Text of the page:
these are some of the basic tenets for Supervising reflective practice: I have highlighted the points not adhered to by your supervisor.

Set regularly scheduled meetings that protect against interruptions
Put away distractions, turn off phone, Note on door
Create an agreed upon an agenda
Model reflective process in group and individual setting
Reflect on process in preparation for next meeting
Be accessible with intentional communication about how students can access supervisory support
Be available in crisis
Create a safe environment
Support development of worker’s observation and listening skills
Encourage exploration of thoughts/feelings
Invite sharing of details
Listen for worker’s emotions
Invite worker to talk about feelings
Respond with empathy
Attend to how reactions to the content affect the process
Check in with worker about personal comfort with reflective processes
Model openness, curiosity and emotional availability
Listen more, talk less
Ally with worker strengths
Maintain balance of attention to case and student
Provide supportive feedback
Open environment to share and explore challenges and mistakes
Foster ownership of experiences
Facilitate student’s awareness of need for encouragement and support
Communicate clear expectations
Assess where the student is and start there
Respect needs and abilities of students to process and reflect
Strategically ask reflective questions
Use reflective tools – journaling and process recording

you may have no comeback with your colleagues due to the setting. but you definitely have the right to challenge the supervisor's competence.

wordyBird Fri 17-May-13 14:42:59

oh springy, that sounds awful.

Frankly, I don't think that is a good environment for you to be working in.

I don't see any connection between reflective practice and being abused at work. The people working with you, all of them who didn't support you - they should be ashamed.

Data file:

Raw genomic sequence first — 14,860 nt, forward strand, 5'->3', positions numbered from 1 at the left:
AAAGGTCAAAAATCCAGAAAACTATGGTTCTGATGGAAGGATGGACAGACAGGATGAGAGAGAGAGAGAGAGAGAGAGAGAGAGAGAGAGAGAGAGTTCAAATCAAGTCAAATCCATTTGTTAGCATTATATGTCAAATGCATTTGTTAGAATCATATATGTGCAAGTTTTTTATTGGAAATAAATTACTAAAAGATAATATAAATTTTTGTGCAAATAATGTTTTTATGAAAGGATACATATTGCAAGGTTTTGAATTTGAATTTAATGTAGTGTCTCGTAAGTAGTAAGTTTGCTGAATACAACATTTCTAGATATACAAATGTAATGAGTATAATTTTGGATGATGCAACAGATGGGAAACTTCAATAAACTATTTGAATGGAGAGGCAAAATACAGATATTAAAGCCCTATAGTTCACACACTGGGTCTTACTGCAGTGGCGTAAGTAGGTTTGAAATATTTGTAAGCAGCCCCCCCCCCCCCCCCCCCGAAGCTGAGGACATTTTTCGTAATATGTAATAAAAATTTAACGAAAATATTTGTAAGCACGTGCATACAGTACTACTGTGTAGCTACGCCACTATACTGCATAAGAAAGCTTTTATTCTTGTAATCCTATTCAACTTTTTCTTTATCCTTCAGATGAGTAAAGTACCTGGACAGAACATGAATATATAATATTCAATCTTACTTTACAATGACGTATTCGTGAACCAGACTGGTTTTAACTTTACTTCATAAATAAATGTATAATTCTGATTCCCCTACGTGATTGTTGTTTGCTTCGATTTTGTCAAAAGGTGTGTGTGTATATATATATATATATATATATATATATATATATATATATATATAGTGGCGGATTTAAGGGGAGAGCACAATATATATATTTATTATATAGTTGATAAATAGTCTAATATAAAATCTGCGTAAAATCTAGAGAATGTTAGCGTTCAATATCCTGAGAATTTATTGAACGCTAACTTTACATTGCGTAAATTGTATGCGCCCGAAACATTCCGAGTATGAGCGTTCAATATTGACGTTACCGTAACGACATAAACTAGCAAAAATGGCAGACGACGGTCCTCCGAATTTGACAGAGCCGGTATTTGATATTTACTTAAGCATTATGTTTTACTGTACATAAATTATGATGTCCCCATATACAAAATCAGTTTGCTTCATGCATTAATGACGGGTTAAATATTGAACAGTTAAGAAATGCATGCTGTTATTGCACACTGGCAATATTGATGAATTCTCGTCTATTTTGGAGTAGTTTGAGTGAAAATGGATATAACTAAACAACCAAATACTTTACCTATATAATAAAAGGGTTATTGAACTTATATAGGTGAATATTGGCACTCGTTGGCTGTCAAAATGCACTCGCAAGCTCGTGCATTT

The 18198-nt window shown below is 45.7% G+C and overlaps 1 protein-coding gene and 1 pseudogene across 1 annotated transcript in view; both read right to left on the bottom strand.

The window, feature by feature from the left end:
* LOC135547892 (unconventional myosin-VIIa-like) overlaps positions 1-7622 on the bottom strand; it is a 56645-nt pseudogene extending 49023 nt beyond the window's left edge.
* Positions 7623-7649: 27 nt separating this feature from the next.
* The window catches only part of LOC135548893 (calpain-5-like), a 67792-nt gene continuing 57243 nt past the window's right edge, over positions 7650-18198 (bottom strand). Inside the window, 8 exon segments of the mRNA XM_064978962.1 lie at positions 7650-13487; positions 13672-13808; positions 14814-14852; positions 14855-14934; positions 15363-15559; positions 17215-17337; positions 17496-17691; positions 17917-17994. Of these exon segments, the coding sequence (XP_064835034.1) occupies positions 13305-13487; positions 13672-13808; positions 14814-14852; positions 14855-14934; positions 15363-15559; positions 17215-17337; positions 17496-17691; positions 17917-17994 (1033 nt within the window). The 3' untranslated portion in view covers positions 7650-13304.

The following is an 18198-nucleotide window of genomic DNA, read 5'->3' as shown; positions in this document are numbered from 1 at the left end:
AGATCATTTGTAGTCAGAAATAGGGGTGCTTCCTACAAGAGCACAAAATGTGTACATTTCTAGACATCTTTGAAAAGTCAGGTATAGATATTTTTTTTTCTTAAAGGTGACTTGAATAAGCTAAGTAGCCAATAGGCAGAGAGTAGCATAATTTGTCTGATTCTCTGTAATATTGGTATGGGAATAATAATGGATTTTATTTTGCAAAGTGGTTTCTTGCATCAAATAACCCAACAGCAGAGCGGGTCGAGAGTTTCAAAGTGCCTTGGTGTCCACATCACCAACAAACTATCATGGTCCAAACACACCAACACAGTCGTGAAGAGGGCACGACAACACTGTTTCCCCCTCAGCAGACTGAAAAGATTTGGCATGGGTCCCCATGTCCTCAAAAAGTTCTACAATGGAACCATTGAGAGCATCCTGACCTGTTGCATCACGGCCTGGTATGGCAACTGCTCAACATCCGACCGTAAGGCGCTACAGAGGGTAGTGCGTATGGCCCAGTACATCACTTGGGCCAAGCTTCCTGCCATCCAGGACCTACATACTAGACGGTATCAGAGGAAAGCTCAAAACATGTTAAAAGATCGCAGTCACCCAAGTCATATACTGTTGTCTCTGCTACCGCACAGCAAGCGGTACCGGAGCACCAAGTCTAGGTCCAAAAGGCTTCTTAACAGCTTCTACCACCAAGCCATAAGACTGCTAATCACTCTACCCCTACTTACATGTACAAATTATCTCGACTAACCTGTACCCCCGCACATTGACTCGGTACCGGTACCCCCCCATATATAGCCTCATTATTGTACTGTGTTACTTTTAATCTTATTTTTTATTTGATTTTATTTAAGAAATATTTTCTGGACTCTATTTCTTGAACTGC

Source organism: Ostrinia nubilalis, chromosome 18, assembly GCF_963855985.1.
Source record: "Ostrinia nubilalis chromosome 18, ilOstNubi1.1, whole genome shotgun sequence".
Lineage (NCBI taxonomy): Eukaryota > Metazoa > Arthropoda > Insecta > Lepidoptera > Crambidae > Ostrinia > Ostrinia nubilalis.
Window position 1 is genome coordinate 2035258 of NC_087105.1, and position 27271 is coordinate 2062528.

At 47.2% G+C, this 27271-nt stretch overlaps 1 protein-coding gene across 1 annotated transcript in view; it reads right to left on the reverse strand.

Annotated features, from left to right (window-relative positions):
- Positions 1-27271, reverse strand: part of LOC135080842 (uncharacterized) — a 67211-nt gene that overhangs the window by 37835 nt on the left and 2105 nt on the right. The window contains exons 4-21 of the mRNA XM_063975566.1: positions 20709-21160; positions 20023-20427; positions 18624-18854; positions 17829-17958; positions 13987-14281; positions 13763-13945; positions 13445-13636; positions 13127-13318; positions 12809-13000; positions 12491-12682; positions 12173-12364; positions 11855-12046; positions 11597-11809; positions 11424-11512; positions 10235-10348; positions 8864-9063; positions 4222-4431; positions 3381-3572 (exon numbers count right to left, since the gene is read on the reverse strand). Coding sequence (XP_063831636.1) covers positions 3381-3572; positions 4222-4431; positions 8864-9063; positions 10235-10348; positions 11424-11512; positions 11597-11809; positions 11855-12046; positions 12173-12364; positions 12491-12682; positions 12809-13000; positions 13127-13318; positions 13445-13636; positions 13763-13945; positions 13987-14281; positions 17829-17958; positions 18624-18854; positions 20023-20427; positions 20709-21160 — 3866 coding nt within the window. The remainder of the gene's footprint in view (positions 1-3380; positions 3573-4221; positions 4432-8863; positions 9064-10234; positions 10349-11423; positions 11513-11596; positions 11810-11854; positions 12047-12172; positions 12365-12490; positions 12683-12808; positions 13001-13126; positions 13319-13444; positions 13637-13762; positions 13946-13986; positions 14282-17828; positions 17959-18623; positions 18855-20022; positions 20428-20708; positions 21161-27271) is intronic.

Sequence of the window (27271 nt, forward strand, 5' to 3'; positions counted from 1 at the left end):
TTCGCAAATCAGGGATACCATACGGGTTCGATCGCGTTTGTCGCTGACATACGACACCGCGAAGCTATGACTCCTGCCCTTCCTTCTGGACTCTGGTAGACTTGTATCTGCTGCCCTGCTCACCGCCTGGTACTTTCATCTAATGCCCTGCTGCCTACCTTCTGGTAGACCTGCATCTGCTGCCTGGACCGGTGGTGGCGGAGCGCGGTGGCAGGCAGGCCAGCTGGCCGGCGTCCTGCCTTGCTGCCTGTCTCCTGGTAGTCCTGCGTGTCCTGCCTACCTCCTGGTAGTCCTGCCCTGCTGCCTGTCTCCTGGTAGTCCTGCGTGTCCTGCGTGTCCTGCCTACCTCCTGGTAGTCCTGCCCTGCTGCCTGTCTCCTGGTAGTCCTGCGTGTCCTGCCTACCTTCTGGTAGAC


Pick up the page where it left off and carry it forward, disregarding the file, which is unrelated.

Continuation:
You need to be somewhere much more supportive.

Lemonylemon Fri 17-May-13 14:47:42

This came out of the blue. We work with the homeless and a lot - though not all - of my colleagues are ex-homeless/ex-offenders/recovering addicts etc and the two who laid into me come into these categories.

You know, that doesn't surprise me. They more than likely have a chip on their shoulder..... Am I allowed to say that?

springymater Fri 17-May-13 15:07:17

Not quite chip but yes, issues, shall we say.

though as I said, I'm not clean and tidy in the upstairs dept either. I haven't been able to work for over a year (until recently), hence volunteering. I don't want to sound pathetic but up until recently I couldn't get dressed - getting into 'work' has been a major achievement.

I wonder if they sensed the broken bird thing? Don't want to get paranoid though!

I don't know if I can take this further - at least not effectively (ie will I be heard?) - and the stress of 'making observations' may not be worth it iyswim.

I have really enjoyed working there but perhaps it's time to call it a day.

springymater Fri 17-May-13 15:09:46

One of the things that hurt was that I have been so fond of one of them - a young lad who has come so far, apparently. I really liked him - and it was reciprocated. It was an added sting that I felt hurt by him and his thorough attack.

Doyouthinktheysaurus Fri 17-May-13 15:30:00

That is an absolute disgrace on the part of the psychotherapist!

They should have put a stop to it immediately if they couldn't keep it on track. Why the hell should anyone sit and listen to themselves being ripped to shreds!

It's sad that you feel you may have to walk away, really unfair on you. I think you should try again with your manager, make it clear that the session essentially turned into bullying and you expect them to deal with it!

CogitoErgoSometimes Fri 17-May-13 15:36:13

I think, even if you aren't 'heard' exactly, you owe it to yourself to complain forcefully, in writing, about the person leading the session. If you do nothing and walk away from your job I think you will be more damaged by the experience than if you articulate your anger ... even if you subsequently go on to leave. Your manger, by the way, is a spineless git...

quietlysuggests Fri 17-May-13 15:37:47

Message withdrawn at poster's request.

dontyouwantmebaby Fri 17-May-13 15:39:13

springy I'm so sorry this happened to you, it really isn't on for your colleagues to use these sessions in this way and sounds like the session wasn't properly managed either.

Well done for making it back into work btw, I totally 'get' that this is a major achievement if you've been unable to get out the door/get dressed etc. Had similar myself after a long absence from work, its daunting setting a foot outside the door and going back to it. Please try not to let this incident set you back whatever you do!

Your line manager doesn't sound particularly helpful but I'm wondering whether the issue of being left out of working practise/team work is something that your line manager should be addressing anyway rather than you? I can understand why you didn't want to confront it and sensibly kept things on a more general basis, esp with your knowledge & experience in dealing with the ex-homeless.